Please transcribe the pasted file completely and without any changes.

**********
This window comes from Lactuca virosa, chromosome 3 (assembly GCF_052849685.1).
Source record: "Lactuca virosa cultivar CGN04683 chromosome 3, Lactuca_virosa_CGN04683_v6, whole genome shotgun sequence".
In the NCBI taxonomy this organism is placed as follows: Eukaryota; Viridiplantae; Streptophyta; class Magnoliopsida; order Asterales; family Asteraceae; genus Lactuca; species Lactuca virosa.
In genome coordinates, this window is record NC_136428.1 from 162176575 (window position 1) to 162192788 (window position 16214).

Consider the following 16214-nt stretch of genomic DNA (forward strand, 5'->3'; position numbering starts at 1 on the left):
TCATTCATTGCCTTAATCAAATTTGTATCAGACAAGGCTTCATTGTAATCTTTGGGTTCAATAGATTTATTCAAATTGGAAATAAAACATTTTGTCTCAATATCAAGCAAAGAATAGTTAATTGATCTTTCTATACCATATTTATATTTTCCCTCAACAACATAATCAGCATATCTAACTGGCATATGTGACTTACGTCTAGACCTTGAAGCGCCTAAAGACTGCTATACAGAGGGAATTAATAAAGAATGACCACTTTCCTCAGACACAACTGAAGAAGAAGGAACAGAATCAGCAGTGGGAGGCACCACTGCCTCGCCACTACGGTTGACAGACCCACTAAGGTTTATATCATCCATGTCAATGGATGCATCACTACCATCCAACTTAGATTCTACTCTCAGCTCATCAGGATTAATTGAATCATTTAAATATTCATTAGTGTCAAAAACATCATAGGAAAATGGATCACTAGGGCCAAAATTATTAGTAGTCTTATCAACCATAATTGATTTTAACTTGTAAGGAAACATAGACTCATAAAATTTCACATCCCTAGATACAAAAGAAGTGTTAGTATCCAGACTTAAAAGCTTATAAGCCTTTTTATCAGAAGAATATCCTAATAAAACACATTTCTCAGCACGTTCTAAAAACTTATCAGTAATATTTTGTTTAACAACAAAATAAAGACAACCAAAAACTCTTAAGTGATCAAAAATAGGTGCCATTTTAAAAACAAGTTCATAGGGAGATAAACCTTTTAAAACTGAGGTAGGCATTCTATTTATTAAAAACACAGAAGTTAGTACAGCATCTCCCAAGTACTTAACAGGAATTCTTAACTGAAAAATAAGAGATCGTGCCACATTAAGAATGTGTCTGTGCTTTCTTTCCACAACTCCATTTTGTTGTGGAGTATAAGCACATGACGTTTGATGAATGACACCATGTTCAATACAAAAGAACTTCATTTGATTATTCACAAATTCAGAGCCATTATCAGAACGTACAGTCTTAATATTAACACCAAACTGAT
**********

This window comes from Lactuca virosa, chromosome 3 (assembly GCF_052849685.1).
Source record: "Lactuca virosa cultivar CGN04683 chromosome 3, Lactuca_virosa_CGN04683_v6, whole genome shotgun sequence".
In the NCBI taxonomy this organism is placed as follows: Eukaryota; Viridiplantae; Streptophyta; class Magnoliopsida; order Asterales; family Asteraceae; genus Lactuca; species Lactuca virosa.
In genome coordinates, this window is record NC_136428.1 from 162176575 (window position 1) to 162192788 (window position 16214).

Consider the following 16214-nt stretch of genomic DNA (forward strand, 5'->3'; position numbering starts at 1 on the left):
TCATTCATTGCCTTAATCAAATTTGTATCAGACAAGGCTTCATTGTAATCTTTGGGTTCAATAGATTTATTCAAATTGGAAATAAAACATTTTGTCTCAATATCAAGCAAAGAATAGTTAATTGATCTTTCTATACCATATTTATATTTTCCCTCAACAACATAATCAGCATATCTAACTGGCATATGTGACTTACGTCTAGACCTTGAAGCGCCTAAAGACTGCTATACAGAGGGAATTAATAAAGAATGACCACTTTCCTCAGACACAACTGAAGAAGAAGGAACAGAATCAGCAGTGGGAGGCACCACTGCCTCGCCACTACGGTTGACAGACCCACTAAGGTTTATATCATCCATGTCAATGGATGCATCACTACCATCCAACTTAGATTCTACTCTCAGCTCATCAGGATTAATTGAATCATTTAAATATTCATTAGTGTCAAAAACATCATAGGAAAATGGATCACTAGGGCCAAAATTATTAGTAGTCTTATCAACCATAATTGATTTTAACTTGTAAGGAAACATAGACTCATAAAATTTCACATCCCTAGATACAAAAGAAGTGTTAGTATCCAGACTTAAAAGCTTATAAGCCTTTTTATCAGAAGAATATCCTAATAAAACACATTTCTCAGCACGTTCTAAAAACTTATCAGTAATATTTTGTTTAACAACAAAATAAAGACAACCAAAAACTCTTAAGTGATCAAAAATAGGTGCCATTTTAAAAACAAGTTCATAGGGAGATAAACCTTTTAAAACTGAGGTAGGCATTCTATTTATTAAAAACACAGAAGTTAGTACAGCATCTCCCAAGTACTTAACAGGAATTCTTAACTGAAAAATAAGAGATCGTGCCACATTAAGAATGTGTCTGTGCTTTCTTTCCACAACTCCATTTTGTTGTGGAGTATAAGCACATGACGTTTGATGAATGACACCATGTTCAATACAAAAGAACTTCATTTGATTATTCACAAATTCAGAGCCATTATCAGAACGTACAGTCTTAATATTAACACCAAACTGAT